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The much talked about forum organized by the Electoral Commission (EC) of Ghana to engage members of the various political parties in the country to attempt to find a solution to a call by opposition New Patriotic Party (NPP) for a new voters’ register, was more or less, much ado about nothing.
This was because representatives of the various political parties, as usual, took entrenched positions insisting on the positions they had taken even before the forum.
Political watchers felt the exercise was a complete waste of time, as one was expecting to hear the representatives of the various political parties making positive submissions, which could lead to speeding up the process on how to resolve the voters’ register melee.

The NPP has for some time been calling for a new Voters Register for the 2016 general elections, stating among other things that the current data lacked credibility because it is fraught with ghost names and foreign nationals, who are resident in the country.

The party, led by its Vice Presidential candidate, Dr. Mahamudu Bawumia, buttressed their argument by revealing that the current voters register is flooded with 76,286 Togolese nationals, whose identity were also found in the Togo Voters Register. The figure, he noted, forms part of the 10% work done in using facial biometric recognition technology to compare the Voters Register of Ghana to Togo.

Other neighbouring countries such as Côte d’Ivoire and Burkina are also in the pipeline. However, the NDC in a sharp rebuttal dismissed the claims put forth by the 2016 Vice Presidential candidate of the NPP.

General Secretary of the ruling National Democratic Congress (NDC), Johnson Asiedu  Nketia said the NPP’s call for a replacement of the alleged compromised voters register, is a ploy to find an excuse for its imminent defeat at the 2016 polls.

He described the NPP’s claims as baseless, adding that the Danquah-Busia-Dombo tradition has resorted to the strategy of finding fault, as a face-saving exercise as the party sees defeat glaringly staring at it in the face.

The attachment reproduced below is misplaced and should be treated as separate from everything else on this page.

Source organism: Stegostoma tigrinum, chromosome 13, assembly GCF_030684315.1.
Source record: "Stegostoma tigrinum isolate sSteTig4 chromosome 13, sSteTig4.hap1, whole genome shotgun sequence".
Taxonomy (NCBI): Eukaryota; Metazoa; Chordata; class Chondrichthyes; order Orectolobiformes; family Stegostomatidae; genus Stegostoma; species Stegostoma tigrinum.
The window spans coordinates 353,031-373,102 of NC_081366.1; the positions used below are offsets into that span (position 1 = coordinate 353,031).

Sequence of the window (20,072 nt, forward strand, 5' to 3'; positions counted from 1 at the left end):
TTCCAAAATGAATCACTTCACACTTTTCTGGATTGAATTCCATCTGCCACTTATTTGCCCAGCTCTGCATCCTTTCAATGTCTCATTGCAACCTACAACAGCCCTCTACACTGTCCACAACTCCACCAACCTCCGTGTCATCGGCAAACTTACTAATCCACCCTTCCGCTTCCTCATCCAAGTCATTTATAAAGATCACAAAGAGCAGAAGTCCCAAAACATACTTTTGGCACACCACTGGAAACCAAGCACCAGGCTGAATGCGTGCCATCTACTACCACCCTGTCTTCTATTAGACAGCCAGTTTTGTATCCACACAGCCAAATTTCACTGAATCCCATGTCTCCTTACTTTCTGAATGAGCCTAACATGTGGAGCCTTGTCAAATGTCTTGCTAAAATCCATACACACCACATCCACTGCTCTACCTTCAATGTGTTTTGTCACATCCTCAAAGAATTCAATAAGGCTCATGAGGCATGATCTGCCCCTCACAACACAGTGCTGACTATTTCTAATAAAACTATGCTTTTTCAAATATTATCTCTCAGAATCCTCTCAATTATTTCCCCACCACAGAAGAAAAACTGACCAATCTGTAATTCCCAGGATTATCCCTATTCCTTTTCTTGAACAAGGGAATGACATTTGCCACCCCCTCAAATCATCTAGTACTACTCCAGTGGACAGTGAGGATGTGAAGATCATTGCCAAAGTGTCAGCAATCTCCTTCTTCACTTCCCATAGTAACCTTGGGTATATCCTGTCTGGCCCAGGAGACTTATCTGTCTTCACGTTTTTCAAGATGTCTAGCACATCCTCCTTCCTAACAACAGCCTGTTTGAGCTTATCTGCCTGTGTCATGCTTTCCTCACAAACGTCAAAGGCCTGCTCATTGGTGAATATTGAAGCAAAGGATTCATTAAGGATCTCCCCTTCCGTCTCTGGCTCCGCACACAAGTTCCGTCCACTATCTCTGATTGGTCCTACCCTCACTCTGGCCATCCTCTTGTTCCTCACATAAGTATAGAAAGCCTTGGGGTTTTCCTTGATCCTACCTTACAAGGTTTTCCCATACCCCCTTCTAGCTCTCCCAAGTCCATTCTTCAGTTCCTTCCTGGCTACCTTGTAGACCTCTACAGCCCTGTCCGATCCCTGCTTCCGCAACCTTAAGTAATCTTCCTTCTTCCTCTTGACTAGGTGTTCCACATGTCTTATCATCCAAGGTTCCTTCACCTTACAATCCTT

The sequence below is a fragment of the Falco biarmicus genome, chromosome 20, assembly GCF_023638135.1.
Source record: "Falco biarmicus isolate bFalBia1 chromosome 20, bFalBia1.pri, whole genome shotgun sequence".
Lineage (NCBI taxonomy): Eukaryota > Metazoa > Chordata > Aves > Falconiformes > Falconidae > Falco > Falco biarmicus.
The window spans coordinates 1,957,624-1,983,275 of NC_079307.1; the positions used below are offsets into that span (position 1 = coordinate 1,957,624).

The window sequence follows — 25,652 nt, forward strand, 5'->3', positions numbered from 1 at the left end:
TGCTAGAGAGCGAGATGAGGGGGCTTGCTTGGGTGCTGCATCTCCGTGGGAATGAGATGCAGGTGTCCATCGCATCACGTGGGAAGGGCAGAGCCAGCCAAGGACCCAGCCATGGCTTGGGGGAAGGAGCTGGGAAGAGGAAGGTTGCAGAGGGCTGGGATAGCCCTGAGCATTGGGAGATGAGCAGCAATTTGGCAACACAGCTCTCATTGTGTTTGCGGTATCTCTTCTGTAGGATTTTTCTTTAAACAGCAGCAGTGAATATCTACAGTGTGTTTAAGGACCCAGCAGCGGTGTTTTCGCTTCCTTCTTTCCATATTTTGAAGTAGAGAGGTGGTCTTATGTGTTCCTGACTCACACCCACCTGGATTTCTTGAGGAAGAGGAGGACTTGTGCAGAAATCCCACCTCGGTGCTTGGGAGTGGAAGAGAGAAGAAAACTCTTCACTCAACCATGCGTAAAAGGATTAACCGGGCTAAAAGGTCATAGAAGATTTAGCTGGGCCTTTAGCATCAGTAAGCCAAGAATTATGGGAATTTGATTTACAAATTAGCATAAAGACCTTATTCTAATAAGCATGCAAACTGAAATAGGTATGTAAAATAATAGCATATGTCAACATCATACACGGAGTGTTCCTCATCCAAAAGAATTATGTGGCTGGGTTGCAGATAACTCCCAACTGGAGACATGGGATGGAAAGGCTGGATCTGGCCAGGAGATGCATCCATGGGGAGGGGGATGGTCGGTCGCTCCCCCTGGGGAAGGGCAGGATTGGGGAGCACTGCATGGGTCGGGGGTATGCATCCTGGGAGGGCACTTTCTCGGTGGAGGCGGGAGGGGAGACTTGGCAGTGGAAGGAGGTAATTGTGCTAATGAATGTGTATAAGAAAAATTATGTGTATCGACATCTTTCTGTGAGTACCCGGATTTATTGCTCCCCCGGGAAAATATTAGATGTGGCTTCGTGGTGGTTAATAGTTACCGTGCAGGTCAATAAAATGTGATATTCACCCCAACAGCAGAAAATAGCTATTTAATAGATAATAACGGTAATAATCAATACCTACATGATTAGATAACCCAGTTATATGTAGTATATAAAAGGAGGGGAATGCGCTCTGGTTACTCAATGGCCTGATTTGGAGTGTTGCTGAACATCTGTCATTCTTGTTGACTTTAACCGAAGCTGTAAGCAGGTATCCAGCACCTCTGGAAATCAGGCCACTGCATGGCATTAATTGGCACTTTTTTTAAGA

“They know they are about to lose the 2016 elections, and they shudder to think of such defeat. This will be three consecutive defeats for the NPP. They never do anything wrong but blame others. They did same in the 2012 elections blaming the EC, and also STL for intercepting election results when their allegations were verified by a team from the African Union, it proved false. Till date, there are still people who believe that innocent company really did what the NPP claimed”.

Presenting the NPP’s argument at the forum, Peter Mac Manu, a former National Chairman of the party said the NPP is calling for a new voters’ register because the IT system they are using is defective and any further reliance on it could worsen the problem.

“The IT system has failed and has to be changed entirely”, Mac Manu said, adding if the register is not changed, Ghana cannot boast of a credible and transparent election in 2016.  He said the EC has the duty to protect the process, but failed to do so that is why the country is now faced with the challenges in the current register.

According to him, when the register is cleaned as the NDC is arguing, the EC must have a proper verification system to differentiate citizens from non-citizens. Touching on minors on the register, he said the EC should use the same method they used to prevent those they identified in the past to ensure that the register is cleaned.

Commenting on the NDC’s argument that Ghana has no money to spend on the new voters’ register, Mr. Manu explained that he was optimistic that the EC could raise the money, because as per their calculations, “it shouldn’t cost more than $7 to register one voter.

“If they have been able to find millions of cedis to fund the district assembly elections, why not this one? They should find the money”. On his part, Johnson Asiedu  Nketia, the NDC General Secretary said we should respect the traditions and conventions of periodic review of the register.

He suggested that there should be an exhibition of the voters’ register to give people the opportunity to submit names of people they think have passed on. “The problem is not with the compilation of the register. You would be on a wild goose chase if you call for a new register. The minors who voted in the last election are now old”, he stated.

He explained that one should have enough proof to convince the EC to remove the names of minors and other foreign names from the register. “Can you say that the way the minors were able to vote in 2012 has been blocked and that this time current minors cannot vote?”

Thus, advising that political parties must take steps to ensure that minors don’t vote this time round.

Answering a question on what should be done to solve the problem of the dead names on the register, General Mosquito said the name of a dead person on the register should not be a worry because “if you die, you die with your thumb print and that no one can use the identity of another person to vote in an election”.

Families of dead persons on the register should be prepared to give enough evidence to the EC to enable it expunge the names of departed ones from the register to help get a clean and credible register for the 2016 elections.

Source: Richard Kofi Attenkah & Pascal Kafu Abotsi || The Chronicle

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